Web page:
Directors and officers

Directors’ liability – failure to commence proceedings and trading while insolvent

If proceedings are not commenced, what liability can result for directors and officers? What are the consequences for directors and officers if a company carries on business while insolvent?

There are no specific consequences for directors for failure to commence insolvency proceedings or carrying on business while insolvent. However, a director of an insolvent company who failed to take steps with a view to minimising the potential loss to the company's creditors knowing that the company would go into insolvent liquidation may, upon an application by the liquidator, be ordered by the court to make contributions to the assets of the company (section 673(1) of the Companies and Allied Matters Act 2020 (CAMA)).

Directors’ liability – other sources of liability

Apart from failure to file for proceedings, are corporate officers and directors personally liable for their corporation’s obligations? Are they liable for corporate pre-insolvency or pre-reorganisation actions? Can they be subject to sanctions for other reasons?

The directors and officers of a public company or company limited by guarantee who knowingly carry on business without having at least two members for more than six months shall be liable jointly and severally with the company for the debts of the company contracted during that period (section 118, CAMA).

Also, breach of a director’s fiduciary duties resulting in the insolvency of a company may, under section 305 of the CAMA, result in civil or criminal liabilities.

Under sections 668, 670, 671 and 672 of the CAMA, a director or corporate officer may be held liable for their company’s insolvency where:

  • it is shown that proper accounting books were not kept by the company during the two years immediately preceding the commencement of the winding up or the period between the company’s incorporation and the commencement of its winding up, whichever is shorter;
  • the company’s business has been carried on in a reckless manner or with the intent to defraud its creditors and any conveyance, mortgage, delivery of goods, payment, execution or other act relating to property is deemed a fraudulent preference;
  • a director has misapplied, retained or become accountable for any money or property of the company or is guilty of misfeasance or breach of duty;
  • any part of the company’s property valued at 100,000 naira or more is fraudulently removed;
  • property is obtained on credit for and on behalf of the company under false pretences, which the company does not subsequently pay for; and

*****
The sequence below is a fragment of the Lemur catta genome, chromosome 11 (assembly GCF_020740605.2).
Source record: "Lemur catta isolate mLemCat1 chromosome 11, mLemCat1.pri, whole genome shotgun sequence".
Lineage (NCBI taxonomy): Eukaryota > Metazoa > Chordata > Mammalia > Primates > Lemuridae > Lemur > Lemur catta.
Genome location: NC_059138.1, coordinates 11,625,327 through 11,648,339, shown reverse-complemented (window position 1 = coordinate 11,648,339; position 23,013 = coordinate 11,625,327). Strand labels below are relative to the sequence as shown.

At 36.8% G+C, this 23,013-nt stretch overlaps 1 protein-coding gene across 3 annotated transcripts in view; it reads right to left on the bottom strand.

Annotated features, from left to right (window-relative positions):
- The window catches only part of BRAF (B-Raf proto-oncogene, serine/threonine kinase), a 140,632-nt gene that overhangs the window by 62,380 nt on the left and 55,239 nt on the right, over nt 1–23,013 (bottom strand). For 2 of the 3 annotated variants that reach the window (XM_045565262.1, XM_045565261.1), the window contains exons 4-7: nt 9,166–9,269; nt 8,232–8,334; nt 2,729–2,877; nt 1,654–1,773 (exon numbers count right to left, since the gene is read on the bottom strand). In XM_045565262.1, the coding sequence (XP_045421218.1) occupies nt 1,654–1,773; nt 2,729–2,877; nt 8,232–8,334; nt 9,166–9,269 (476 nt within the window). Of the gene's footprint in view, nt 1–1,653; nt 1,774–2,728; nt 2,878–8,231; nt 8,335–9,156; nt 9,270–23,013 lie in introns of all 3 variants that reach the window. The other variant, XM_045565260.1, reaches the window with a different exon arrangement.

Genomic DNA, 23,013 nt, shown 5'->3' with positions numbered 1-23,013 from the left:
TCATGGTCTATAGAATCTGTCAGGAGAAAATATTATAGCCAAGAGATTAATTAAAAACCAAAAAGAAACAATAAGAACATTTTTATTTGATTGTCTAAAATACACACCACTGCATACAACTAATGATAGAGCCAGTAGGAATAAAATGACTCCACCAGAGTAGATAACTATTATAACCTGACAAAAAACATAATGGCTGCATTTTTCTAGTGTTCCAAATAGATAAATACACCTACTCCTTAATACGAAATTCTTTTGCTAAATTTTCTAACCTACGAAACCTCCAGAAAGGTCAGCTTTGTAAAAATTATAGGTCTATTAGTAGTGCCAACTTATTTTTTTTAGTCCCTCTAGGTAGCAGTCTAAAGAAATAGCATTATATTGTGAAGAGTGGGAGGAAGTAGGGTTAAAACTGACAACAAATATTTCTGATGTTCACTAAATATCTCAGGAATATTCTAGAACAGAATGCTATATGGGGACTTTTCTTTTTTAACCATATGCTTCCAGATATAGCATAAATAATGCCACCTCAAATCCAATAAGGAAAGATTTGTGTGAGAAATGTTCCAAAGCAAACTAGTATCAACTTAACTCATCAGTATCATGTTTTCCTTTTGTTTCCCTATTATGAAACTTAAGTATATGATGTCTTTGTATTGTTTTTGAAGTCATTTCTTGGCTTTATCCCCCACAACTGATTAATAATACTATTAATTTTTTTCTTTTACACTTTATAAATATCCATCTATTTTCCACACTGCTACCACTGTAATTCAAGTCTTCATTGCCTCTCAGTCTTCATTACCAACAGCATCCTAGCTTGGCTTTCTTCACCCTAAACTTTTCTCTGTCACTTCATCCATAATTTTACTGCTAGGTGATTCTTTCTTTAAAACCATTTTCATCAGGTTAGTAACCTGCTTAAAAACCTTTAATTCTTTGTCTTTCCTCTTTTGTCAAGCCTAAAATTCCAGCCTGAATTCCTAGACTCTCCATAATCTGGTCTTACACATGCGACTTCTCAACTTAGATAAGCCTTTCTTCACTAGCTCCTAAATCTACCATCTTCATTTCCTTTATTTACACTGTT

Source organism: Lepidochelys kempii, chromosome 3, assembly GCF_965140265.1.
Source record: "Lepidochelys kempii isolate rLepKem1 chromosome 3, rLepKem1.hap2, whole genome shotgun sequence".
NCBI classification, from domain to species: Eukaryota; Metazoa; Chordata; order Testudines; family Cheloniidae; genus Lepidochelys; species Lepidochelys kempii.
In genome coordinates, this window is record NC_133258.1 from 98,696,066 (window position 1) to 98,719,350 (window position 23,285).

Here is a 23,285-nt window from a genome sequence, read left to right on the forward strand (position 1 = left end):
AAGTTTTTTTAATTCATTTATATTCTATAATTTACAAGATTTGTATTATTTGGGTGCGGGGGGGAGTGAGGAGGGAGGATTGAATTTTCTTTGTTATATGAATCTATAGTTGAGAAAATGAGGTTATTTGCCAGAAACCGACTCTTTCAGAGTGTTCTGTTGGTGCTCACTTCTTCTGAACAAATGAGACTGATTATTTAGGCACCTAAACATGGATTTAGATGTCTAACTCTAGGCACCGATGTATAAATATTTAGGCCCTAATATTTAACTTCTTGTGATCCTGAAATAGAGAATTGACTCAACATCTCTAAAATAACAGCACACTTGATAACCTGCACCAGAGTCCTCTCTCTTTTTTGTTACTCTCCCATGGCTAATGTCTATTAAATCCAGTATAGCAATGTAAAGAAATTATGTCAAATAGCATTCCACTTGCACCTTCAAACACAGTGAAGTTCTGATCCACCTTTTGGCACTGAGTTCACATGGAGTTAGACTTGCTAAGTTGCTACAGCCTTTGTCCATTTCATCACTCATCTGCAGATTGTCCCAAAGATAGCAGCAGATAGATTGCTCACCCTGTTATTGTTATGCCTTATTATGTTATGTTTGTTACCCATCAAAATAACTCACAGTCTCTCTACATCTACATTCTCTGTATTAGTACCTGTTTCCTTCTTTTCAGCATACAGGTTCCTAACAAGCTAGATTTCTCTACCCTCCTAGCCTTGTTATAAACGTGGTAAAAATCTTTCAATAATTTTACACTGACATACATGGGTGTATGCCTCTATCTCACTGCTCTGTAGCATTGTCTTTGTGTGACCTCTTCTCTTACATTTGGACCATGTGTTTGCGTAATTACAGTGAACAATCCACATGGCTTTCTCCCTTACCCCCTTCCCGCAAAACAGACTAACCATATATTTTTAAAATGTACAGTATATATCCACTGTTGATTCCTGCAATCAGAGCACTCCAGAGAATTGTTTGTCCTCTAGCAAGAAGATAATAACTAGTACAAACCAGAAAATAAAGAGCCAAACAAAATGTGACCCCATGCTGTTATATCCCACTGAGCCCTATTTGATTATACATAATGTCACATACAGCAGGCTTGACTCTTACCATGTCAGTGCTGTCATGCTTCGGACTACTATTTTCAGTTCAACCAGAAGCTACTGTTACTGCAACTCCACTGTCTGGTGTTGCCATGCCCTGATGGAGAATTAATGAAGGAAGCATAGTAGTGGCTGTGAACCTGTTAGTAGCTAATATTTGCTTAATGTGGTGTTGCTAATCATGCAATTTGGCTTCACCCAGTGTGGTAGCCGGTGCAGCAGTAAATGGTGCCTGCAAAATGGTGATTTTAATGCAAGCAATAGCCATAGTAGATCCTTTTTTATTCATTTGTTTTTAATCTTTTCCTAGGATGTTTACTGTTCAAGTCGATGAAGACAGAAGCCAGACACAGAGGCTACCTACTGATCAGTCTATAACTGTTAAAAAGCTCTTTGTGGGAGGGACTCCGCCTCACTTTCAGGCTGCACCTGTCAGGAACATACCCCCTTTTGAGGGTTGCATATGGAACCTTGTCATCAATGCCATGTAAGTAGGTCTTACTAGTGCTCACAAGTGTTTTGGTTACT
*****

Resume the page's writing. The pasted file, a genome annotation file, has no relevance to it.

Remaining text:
• through misrepresentation, the consent of the company’s creditors is obtained in respect of company affairs.
Directors’ liability – defences

What defences are available to directors and officers in the context of an insolvency or reorganisation?

Directors will have a defence if:

  • they took every step with a view to minimising the potential loss to the company’s creditors;
  • they acted honestly and, in the circumstances in which the company’s business was carried on, the default was excusable;
  • they were unaware of the fraudulent way in which the company’s business was conducted;
  • there was no intent to defraud the company’s creditors;
  • there was no intent to conceal the company’s affairs or break the law;
  • they acted as a reasonably diligent and skilful manager, consulted, used or worked with other professionals and followed due process in their activities; and
  • in criminal cases, reasonable doubt is created by raising a defence of business judgment or a defence showing a lesser intent than the intent to defraud or perform gross criminal negligence.
Shift in directors’ duties

Do the duties that directors owe to the corporation shift to the creditors when an insolvency or reorganisation proceeding is likely? When?

The duties that directors owe to the corporation do not shift to the creditors at all until a liquidator, receiver or administrator takes over the control and management of the corporation.

Directors’ powers after proceedings commence

What powers can directors and officers exercise after liquidation or reorganisation proceedings are commenced by, or against, their corporation?

In a winding up, once a liquidator is appointed to wind up the company, all the powers of the directors – except those that the members in a general meeting or the court or the liquidator or the committee of inspection or the creditors (in the absence of such a committee) as the case may be, permit to continue – will cease.

In a reorganisation, the powers of the directors and officers generally remain exercisable, although they may be affected by the reorganisation scheme.

Law stated date

Correct on:

Give the date on which the above content was accurate.

10 September 2020.